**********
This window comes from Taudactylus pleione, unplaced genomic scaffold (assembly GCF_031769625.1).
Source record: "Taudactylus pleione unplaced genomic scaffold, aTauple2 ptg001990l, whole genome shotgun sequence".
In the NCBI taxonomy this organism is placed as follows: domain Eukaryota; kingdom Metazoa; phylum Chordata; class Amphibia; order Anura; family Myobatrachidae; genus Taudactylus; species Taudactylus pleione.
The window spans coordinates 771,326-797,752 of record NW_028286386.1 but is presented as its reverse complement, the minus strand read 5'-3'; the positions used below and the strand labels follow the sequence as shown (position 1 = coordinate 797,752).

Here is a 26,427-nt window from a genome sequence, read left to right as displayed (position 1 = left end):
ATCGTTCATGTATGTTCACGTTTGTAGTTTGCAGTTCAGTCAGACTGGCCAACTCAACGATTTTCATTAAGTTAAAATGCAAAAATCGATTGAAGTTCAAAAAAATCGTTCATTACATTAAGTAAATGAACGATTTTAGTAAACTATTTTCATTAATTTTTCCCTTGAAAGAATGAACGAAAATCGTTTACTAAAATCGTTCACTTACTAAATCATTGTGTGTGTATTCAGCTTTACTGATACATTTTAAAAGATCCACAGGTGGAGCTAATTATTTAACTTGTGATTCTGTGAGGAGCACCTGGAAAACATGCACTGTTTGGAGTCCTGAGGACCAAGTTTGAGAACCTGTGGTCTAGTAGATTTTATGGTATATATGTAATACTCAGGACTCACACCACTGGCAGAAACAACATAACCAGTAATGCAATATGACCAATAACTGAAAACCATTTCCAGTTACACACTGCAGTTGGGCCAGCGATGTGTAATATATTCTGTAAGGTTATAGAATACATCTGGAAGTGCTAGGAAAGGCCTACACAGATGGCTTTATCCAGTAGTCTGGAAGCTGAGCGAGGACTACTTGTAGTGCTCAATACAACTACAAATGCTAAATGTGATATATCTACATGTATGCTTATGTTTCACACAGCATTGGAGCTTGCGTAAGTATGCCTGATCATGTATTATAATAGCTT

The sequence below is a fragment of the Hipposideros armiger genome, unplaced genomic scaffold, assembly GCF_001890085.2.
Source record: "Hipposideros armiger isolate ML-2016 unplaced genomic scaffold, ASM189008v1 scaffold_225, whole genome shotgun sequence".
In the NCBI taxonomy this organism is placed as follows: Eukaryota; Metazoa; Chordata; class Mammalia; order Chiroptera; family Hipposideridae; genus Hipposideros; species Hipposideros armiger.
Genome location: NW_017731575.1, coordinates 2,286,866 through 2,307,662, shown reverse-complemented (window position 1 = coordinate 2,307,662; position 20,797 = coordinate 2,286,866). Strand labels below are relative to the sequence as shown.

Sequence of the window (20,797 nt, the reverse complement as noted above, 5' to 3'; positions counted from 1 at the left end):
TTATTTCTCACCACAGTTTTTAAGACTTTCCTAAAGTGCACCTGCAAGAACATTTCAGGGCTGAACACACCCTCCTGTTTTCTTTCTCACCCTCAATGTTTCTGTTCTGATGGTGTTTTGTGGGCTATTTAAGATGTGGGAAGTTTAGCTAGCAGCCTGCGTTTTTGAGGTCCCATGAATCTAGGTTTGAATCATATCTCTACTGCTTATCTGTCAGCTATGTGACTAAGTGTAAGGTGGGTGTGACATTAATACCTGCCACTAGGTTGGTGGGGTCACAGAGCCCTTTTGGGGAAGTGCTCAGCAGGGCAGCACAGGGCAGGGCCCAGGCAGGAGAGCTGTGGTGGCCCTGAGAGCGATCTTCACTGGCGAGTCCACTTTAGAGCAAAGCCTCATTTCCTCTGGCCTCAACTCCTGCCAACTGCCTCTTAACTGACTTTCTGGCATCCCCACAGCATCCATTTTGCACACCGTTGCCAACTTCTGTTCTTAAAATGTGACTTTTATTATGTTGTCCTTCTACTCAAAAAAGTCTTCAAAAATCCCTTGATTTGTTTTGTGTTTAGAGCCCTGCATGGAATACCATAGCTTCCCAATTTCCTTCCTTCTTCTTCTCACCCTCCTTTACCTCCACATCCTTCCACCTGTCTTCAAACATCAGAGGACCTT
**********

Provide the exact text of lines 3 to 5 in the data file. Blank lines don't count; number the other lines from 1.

In the NCBI taxonomy this organism is placed as follows: domain Eukaryota; kingdom Metazoa; phylum Chordata; class Amphibia; order Anura; family Myobatrachidae; genus Taudactylus; species Taudactylus pleione.
The window spans coordinates 771,326-797,752 of record NW_028286386.1 but is presented as its reverse complement, the minus strand read 5'-3'; the positions used below and the strand labels follow the sequence as shown (position 1 = coordinate 797,752).

Here is a 26,427-nt window from a genome sequence, read left to right as displayed (position 1 = left end):